Student Edition: How To Be More Environmentally Friendly in 2020

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Buy a Reusable Bottle

The first step to reducing your plastic use should definitely be buying a reusable water bottle. As students it’s important to stay hydrated whilst studying, especially when in the library for long periods of time. It takes an average of 450 years for a plastic bottle to decompose.  Not only is it cheaper to have a reusable bottle but it is also a lot better for you, but it prevents you coming into contact with the chemicals used to make these plastic bottles. It doesn’t have to be a £20 Chilly’s Bottle, they can cost as little as £5. 

Switch to Ecosia

Ecosia is a search engine which literally enables you to plant trees whilst you browse the web. Search ads on Ecosia generate income to plant the trees. It looks and works exactly like Google, and once installing it you can still search for something on google if you need to. Unlike most other search engines Ecosia also does not sell your data to advertisers and has no third-party trackers. If all students switched to this search engine a whole lot of trees would be planted.

Air-dry Your Clothes

Tumble drying uses a large amount of water unnecessarily, investing in a clothes rail to hang your clothes out to dry on is definitely worthwhile. It is estimated that the average tumble dryer emits more than a ton of carbon dioxide each year. As an added bonus, air drying your clothes prevents them from shrinking and generally keeps your clothes in better condition. This uses much less water which can also save you money on bills. 

Choose Plastic-Free Fruit and Vegetables

Avoiding plastic wrapped fruit and vegetables reduces unnecessary waste produced by the single-use plastic but also reduces the pressure on recycling systems to cope with the large amounts of waste produced. Mainstream supermarkets are catching on to this trend by selling lose fruit and veg. Morrisons have also introduced a plastic free fruit and veg section in their stores. An easy and cheap way to shop plastic free for fruit and veg would be to go to Kirkgate Market in Leeds where all fruit and veg are loose meaning you can take your own reusable bag to stock up on your essentials. The market is also incredibly cheap, 5 peppers for £1 and avocados for 50p!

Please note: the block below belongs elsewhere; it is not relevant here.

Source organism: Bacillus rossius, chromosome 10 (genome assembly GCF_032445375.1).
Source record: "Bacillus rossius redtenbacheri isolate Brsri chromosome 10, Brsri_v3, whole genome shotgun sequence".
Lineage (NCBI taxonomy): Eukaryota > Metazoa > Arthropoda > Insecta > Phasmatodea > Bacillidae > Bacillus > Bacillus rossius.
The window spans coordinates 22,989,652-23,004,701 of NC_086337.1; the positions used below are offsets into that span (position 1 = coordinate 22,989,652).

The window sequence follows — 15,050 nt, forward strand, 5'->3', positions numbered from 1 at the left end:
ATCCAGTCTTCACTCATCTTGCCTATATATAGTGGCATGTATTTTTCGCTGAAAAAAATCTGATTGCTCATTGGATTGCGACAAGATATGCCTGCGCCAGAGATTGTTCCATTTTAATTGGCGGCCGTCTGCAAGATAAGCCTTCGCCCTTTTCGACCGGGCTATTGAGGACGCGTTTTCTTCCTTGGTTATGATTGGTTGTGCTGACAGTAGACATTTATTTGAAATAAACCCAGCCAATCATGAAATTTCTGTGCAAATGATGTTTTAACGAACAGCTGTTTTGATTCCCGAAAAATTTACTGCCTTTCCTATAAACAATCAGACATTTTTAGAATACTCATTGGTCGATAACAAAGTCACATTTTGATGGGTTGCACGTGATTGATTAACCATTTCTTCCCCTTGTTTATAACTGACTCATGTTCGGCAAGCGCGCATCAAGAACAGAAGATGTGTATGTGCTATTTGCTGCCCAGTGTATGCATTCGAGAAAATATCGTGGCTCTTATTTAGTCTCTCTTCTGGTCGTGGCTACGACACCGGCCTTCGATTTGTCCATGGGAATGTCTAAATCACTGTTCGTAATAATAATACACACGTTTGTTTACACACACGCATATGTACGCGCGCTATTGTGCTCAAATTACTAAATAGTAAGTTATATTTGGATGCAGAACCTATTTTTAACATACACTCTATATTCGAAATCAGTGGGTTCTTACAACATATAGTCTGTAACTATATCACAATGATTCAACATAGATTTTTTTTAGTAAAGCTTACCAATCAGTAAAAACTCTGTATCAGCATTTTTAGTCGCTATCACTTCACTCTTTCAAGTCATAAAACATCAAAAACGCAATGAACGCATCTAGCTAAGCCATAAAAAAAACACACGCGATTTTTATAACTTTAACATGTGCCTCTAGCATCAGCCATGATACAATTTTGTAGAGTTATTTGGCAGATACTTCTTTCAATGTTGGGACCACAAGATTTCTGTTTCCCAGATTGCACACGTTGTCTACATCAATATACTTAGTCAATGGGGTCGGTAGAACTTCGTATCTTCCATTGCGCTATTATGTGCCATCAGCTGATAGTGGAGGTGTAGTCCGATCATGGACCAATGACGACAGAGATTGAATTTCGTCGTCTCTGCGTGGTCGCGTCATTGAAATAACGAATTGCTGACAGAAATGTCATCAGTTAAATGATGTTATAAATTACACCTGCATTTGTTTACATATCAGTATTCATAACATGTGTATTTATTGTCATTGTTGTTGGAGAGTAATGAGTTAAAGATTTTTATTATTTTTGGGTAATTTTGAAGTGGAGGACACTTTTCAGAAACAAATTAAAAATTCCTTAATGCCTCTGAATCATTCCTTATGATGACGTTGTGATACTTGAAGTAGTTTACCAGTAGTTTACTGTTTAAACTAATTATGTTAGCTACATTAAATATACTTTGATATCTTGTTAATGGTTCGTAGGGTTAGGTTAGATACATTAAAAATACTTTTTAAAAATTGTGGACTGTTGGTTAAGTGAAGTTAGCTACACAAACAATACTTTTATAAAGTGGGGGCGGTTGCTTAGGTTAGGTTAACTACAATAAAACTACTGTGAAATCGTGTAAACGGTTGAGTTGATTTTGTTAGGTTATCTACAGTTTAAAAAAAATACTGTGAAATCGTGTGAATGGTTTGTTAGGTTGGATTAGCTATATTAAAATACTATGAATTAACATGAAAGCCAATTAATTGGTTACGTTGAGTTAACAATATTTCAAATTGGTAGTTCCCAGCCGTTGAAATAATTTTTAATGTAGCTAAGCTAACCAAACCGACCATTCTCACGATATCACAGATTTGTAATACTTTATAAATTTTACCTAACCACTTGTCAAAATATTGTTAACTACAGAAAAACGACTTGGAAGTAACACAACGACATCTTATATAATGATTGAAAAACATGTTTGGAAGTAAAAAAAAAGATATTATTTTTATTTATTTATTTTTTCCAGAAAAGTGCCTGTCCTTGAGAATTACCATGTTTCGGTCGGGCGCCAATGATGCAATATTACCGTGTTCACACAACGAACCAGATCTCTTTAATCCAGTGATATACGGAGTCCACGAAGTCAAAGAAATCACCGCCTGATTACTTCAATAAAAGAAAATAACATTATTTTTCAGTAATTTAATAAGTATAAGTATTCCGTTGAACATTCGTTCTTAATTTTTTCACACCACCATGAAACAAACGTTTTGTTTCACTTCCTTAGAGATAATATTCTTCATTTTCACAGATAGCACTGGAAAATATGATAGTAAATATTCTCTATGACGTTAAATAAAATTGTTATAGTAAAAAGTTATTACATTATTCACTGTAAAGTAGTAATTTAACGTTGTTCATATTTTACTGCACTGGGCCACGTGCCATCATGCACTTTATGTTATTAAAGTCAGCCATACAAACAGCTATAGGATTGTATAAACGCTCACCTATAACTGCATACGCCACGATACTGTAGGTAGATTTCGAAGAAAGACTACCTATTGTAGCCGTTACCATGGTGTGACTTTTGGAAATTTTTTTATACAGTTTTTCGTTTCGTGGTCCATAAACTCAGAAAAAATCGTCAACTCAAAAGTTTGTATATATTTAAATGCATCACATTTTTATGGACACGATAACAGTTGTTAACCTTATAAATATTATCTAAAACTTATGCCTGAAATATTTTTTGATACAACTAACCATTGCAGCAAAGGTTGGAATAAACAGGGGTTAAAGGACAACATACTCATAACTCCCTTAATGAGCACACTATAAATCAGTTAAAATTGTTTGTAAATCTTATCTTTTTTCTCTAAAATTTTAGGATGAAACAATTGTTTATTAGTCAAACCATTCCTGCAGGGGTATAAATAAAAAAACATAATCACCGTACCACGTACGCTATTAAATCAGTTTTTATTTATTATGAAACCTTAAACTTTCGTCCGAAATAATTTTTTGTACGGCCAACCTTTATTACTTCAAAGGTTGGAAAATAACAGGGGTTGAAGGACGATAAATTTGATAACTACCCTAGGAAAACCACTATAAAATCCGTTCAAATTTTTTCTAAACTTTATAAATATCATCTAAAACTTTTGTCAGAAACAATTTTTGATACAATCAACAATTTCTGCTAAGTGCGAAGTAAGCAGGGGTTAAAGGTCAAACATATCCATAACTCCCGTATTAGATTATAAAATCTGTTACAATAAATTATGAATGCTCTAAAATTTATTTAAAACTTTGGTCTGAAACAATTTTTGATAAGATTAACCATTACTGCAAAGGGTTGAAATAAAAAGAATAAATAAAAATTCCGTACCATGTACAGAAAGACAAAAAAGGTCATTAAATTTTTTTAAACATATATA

Cut Down on Fast Fashion

Maybe even more challenging than the previous method, is cutting down on buying from fast fashion brands such as Urban Outfitters, Topshop/Topman, H&M etc. The World Resources Institute have calculated that one truck of old clothes is taken to landfill each second! This is enough to fill one empire state building every day. There are so many alternatives to buying from fast fashion brands that will not only save you A LOT of money but also can even improve your style as you have access to unique pieces of clothing. Buying from Depop, eBay, Vintage shops and Charity shops are a good way to find hidden gems as well as reduce the impact your shopping addiction has on the planet. I find a good way to progressively cut down on fast fashion is to allow myself one item per month from a fast fashion brand and ensure this is only an item such as a pair of jeans or a coat that I will get a lot of use out of.

Ditch the Meat

A bit more challenging for some people, but in 2020 this is totally doable. According to the Food and Agriculture Organisation of the United Nations the livestock sector is “one of the top two or three most significant contributors to the most serious environmental problems, at every scale from local to global”. It is also estimated that livestock is responsible for 14.5 per cent of global greenhouse gas emissions. Students are always looking for ways to save money and this is definitely an option to do so as meat is likely to be the most expensive thing on your shopping list. This is probably the number one thing individuals can do to reduce their impact.

Nisha Chandar-Nair